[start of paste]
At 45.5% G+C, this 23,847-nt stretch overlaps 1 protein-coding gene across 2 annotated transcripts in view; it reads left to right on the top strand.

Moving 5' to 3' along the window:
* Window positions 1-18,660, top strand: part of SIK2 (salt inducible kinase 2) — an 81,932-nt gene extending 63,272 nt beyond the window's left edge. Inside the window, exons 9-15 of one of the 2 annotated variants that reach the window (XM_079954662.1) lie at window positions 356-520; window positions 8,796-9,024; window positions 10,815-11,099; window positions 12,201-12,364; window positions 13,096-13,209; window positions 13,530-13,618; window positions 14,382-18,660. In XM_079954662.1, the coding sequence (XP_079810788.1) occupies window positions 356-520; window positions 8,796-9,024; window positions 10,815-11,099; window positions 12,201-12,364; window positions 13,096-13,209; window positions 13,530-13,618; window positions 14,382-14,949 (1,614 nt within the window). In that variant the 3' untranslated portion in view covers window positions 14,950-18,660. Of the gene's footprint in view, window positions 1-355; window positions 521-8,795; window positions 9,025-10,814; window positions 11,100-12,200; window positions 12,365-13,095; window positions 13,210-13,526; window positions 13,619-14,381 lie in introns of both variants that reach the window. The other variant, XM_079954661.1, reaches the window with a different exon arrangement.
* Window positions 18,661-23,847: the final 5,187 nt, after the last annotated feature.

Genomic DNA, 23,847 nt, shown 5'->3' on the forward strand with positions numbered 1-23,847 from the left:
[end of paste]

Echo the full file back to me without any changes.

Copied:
At 45.5% G+C, this 23,847-nt stretch overlaps 1 protein-coding gene across 2 annotated transcripts in view; it reads left to right on the top strand.

Moving 5' to 3' along the window:
* Window positions 1-18,660, top strand: part of SIK2 (salt inducible kinase 2) — an 81,932-nt gene extending 63,272 nt beyond the window's left edge. Inside the window, exons 9-15 of one of the 2 annotated variants that reach the window (XM_079954662.1) lie at window positions 356-520; window positions 8,796-9,024; window positions 10,815-11,099; window positions 12,201-12,364; window positions 13,096-13,209; window positions 13,530-13,618; window positions 14,382-18,660. In XM_079954662.1, the coding sequence (XP_079810788.1) occupies window positions 356-520; window positions 8,796-9,024; window positions 10,815-11,099; window positions 12,201-12,364; window positions 13,096-13,209; window positions 13,530-13,618; window positions 14,382-14,949 (1,614 nt within the window). In that variant the 3' untranslated portion in view covers window positions 14,950-18,660. Of the gene's footprint in view, window positions 1-355; window positions 521-8,795; window positions 9,025-10,814; window positions 11,100-12,200; window positions 12,365-13,095; window positions 13,210-13,526; window positions 13,619-14,381 lie in introns of both variants that reach the window. The other variant, XM_079954661.1, reaches the window with a different exon arrangement.
* Window positions 18,661-23,847: the final 5,187 nt, after the last annotated feature.

Genomic DNA, 23,847 nt, shown 5'->3' on the forward strand with positions numbered 1-23,847 from the left: